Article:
This was to reduce costs and manpower by reducing inventory and inventory. And indeed, the inventory-to-sales ratio for US non-farm businesses fell 35% from 1980 to 2020. Along with other savings on labor, this helped US non-financial business profits to rise. increase by 40% from 2010 to $ 1.8 trillion in 2020 despite a relatively small slowdown. economic growth.


To accelerate the pace of movement throughout the supply chain, the 21st century has seen the warehouse move from a place of storage to a place of movement: goods enter through one door and exit through another as soon as possible. possible. Even though there are more warehouses and warehouse workers than 20 years ago, little of that space and human force is devoted to storage. So when the pandemic hit and consumer demand skyrocketed, there was no inventory to draw on. Instead, more goods have entered and across the country and without enough workers to move them fast enough things have piled up and traffic is stalled. All the “Big Data” and the digital coordination of supply chains have not been able to compensate for the lack of manpower.

Speed ​​brings greater risk. Floods, power outages, IT problems, bad roads, labor disputes or, as we have seen, pandemics and business problems can bring a system to a halt just in time because it does not there is no slack in the system. Low stocks increase the chances of disruption, while speed propels dislocation up and down the supply chain via “ripple” or “snowball” effects.

Disruptions have a quick impact not only on deliveries, but also on a company’s finances. For example, a study of 397 U.S. companies between 2005 and 2014 found that a single supply chain disruption of any kind resulted in an average sales decline of 4.82%, while operating income fell 26.5% and return on assets (investment) fell 12.7%. during the three months following the incident. The strikers take note.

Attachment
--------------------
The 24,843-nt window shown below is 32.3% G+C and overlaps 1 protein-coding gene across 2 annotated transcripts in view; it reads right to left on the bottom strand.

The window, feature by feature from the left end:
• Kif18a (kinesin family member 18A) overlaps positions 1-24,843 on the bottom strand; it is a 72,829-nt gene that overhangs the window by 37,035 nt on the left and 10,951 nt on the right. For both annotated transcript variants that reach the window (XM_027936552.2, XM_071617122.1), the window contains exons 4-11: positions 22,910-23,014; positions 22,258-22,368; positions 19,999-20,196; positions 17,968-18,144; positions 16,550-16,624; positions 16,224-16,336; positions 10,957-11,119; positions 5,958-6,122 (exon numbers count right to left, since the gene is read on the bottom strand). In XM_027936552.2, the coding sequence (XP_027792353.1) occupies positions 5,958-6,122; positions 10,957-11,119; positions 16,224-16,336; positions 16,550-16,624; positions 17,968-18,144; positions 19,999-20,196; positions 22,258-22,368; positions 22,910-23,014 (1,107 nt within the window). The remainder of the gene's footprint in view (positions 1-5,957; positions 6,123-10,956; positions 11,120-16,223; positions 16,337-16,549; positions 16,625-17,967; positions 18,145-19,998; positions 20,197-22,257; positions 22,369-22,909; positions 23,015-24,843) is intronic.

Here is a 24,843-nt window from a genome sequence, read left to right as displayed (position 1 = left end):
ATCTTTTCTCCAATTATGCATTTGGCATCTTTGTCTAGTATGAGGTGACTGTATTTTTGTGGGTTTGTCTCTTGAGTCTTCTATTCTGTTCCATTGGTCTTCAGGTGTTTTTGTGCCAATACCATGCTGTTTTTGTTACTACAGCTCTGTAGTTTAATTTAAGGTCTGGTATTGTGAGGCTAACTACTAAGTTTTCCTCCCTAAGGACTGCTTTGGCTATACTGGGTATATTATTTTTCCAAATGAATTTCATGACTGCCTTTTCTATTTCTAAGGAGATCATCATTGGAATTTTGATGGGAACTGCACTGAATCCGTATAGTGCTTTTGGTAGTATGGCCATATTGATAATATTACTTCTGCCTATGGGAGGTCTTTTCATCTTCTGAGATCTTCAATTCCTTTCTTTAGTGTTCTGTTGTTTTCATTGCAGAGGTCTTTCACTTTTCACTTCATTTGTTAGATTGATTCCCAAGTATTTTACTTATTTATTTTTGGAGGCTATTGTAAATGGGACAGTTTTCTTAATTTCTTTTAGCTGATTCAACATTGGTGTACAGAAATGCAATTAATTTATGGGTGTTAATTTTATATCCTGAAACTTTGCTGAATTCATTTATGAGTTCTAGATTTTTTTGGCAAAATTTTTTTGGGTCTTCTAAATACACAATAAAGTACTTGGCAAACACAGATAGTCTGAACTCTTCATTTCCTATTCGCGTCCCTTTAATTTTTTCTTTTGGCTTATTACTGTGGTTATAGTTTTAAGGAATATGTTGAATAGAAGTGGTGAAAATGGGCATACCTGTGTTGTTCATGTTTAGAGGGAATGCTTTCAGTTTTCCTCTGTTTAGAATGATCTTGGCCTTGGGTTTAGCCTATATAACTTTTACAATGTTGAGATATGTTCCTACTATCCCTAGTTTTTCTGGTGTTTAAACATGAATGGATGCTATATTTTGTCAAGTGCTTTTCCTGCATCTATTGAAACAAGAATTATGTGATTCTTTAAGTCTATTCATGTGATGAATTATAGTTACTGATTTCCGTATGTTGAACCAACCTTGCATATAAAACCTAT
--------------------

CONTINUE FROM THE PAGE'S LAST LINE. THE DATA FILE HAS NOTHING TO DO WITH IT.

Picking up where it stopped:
Aware of all the potential problems, contemporary supply chain managers and logistics experts debate “risk” versus “resilience”. Resilience means including enough slack in the system to minimize or quickly recover from a disruption: thus larger “just in case” inventories, multiple suppliers, higher costs and most importantly more workers and potentially less profit.

Decades of deregulation, privatization and market worship devoted to increasing profits have left society vulnerable to the unbridled force of just-in-time supply chains, while depriving us of the political means to tame the beast. The weakening of trade unions and worker-employer cooperation programs has also limited our ability to curb the source of all supply chain movements: the workplace, whether a factory, warehouse, truck or train, port, computer screen, store.